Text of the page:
Similar to previous studies,5–7 I/R did not significantly affect myogenic tone in PA (42±4% versus 33±2%; P>0.05), but caused a significant loss of tone in MCA (19±3% versus 8±2%; P<0.05). Addition of apamin and TRAM-34 to ischemic PA caused constriction but had no effect on MCA after I/R. Importantly, PA had little to no response to NOS inhibition with L-NNA after I/R (Figure 1).
Figure 2 shows the percent constriction of PA and MCA from sham controls and ischemic animals in response to cumulative addition of apamin, TRAM-34, and L-NNA. Comparing percent constriction allows for comparison of the reactivity of the vessels with each inhibitor. Figure 2A shows that in PA from control animals, apamin caused significantly greater constriction than TRAM-34, an effect that was reversed with I/R. Importantly, constriction to L-NNA was robust in control arterioles but almost completely abolished after I/R. Figure 2B shows that percent constriction to apamin and TRAM-34 was minimal in MCA from both control and ischemic animals. Unlike SKCa and IKCa inhibition, NOS inhibition caused considerable constriction in MCA that was not diminished after I/R.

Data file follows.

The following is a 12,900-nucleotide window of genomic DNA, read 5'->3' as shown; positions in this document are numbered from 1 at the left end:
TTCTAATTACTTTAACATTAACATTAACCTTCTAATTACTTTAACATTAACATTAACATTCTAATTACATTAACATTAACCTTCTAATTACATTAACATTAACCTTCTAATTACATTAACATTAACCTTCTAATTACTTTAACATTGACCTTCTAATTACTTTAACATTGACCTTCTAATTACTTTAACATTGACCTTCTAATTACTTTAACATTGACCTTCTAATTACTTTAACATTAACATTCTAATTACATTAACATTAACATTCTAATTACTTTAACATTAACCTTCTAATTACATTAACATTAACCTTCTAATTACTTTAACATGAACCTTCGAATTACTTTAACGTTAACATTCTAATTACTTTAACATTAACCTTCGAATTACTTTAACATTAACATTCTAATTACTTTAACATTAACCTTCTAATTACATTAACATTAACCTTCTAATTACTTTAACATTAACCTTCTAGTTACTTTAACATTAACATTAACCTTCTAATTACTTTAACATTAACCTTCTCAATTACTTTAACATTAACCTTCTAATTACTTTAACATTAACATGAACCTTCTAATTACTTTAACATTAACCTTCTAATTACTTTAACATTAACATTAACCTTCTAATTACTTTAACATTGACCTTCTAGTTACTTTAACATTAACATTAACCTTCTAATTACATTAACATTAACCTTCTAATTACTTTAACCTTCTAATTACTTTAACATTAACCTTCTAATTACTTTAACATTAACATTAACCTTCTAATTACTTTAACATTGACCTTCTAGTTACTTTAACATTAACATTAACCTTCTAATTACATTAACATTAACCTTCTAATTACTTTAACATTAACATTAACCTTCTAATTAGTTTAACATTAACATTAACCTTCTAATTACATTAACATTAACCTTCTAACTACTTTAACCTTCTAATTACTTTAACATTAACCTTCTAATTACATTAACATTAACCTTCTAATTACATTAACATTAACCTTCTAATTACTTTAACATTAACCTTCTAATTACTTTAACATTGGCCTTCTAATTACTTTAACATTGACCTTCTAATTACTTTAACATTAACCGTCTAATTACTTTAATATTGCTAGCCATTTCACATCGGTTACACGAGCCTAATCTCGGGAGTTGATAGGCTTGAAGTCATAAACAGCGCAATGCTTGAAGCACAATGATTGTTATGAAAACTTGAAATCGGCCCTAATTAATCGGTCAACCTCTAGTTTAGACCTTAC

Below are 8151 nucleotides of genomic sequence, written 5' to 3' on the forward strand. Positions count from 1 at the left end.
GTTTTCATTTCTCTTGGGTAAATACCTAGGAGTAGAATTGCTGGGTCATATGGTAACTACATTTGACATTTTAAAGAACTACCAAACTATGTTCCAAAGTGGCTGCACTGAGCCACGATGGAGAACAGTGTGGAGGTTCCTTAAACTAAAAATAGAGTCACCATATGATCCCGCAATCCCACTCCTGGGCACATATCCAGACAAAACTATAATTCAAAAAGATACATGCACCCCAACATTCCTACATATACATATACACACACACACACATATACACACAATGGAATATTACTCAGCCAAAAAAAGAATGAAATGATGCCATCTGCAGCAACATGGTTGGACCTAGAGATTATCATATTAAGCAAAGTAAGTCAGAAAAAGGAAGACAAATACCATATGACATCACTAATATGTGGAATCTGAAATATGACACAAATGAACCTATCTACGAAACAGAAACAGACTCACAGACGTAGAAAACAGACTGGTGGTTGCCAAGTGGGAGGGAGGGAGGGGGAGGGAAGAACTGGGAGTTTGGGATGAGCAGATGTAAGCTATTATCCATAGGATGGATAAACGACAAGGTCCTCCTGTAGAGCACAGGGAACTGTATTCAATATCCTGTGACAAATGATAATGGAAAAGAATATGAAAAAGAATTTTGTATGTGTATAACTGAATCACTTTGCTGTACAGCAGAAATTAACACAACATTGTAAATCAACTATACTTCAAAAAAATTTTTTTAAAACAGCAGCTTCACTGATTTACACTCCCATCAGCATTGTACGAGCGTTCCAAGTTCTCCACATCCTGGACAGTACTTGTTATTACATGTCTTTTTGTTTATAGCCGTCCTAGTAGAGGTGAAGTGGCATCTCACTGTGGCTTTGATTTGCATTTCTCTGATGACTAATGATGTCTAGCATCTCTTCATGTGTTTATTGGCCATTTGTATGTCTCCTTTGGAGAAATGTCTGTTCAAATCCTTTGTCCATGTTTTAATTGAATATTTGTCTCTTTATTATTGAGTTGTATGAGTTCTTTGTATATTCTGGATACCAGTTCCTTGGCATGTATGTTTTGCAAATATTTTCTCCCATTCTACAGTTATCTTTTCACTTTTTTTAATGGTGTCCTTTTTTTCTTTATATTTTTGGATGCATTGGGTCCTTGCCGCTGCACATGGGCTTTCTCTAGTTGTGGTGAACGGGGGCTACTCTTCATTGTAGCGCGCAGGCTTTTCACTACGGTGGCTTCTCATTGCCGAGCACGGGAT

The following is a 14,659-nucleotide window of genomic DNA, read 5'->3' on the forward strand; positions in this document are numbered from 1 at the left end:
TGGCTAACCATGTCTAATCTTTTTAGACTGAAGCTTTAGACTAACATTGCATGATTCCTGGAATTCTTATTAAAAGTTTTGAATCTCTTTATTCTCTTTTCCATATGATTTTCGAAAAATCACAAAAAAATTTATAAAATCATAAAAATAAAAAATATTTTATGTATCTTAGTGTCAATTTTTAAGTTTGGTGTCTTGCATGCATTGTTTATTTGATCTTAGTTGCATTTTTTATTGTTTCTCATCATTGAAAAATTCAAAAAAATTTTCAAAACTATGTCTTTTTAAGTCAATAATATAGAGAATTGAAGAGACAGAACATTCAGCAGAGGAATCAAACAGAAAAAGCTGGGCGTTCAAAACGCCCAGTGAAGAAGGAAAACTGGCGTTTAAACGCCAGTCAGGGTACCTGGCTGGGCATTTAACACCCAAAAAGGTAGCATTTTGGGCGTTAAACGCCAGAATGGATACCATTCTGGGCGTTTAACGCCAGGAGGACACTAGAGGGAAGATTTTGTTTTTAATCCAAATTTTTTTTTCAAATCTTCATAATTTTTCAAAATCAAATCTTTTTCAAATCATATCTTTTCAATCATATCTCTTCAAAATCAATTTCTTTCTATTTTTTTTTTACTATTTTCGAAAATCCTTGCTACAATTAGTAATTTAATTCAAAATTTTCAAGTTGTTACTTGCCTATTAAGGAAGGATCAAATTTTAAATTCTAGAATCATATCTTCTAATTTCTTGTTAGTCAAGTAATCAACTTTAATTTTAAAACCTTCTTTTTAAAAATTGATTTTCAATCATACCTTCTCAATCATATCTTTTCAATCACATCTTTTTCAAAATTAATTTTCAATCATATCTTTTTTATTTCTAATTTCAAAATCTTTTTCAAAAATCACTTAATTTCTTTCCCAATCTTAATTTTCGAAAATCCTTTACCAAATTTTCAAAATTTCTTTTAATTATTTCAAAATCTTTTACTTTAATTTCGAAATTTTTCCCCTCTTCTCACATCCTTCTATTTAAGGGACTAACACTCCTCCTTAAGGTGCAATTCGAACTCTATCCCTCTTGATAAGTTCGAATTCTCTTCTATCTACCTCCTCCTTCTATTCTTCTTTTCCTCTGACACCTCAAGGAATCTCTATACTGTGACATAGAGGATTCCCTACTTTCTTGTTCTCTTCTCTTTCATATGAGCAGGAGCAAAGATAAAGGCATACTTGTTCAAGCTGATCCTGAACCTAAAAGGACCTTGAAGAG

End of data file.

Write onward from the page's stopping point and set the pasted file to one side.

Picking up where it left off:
Effect of SKCa and IKCa Channels on EDHF in Parenchymal Arterioles
Although the role of SKCa and IKCa channels in EDHF production has been established in MCA, the role of these channels in EDHF-mediated responses in PA is unknown. Figure 3 shows the response to A23187 in the presence of NOS/COX inhibition from sham control and ischemic animals. Notice that the diameter of ischemic PA is greater than control vessels due to their lack of responsiveness to L-NNA. Addition of A23187 caused considerable dilation of both types of arterioles with NOS/COX inhibition that was maximal at 1.0 μmol/L and similar to fully relaxed diameters, suggesting a considerable role for EDHF in these arterioles. There was little difference in the EDHF component of the response with I/R except that ischemic arterioles started with less tone but still dilated fully.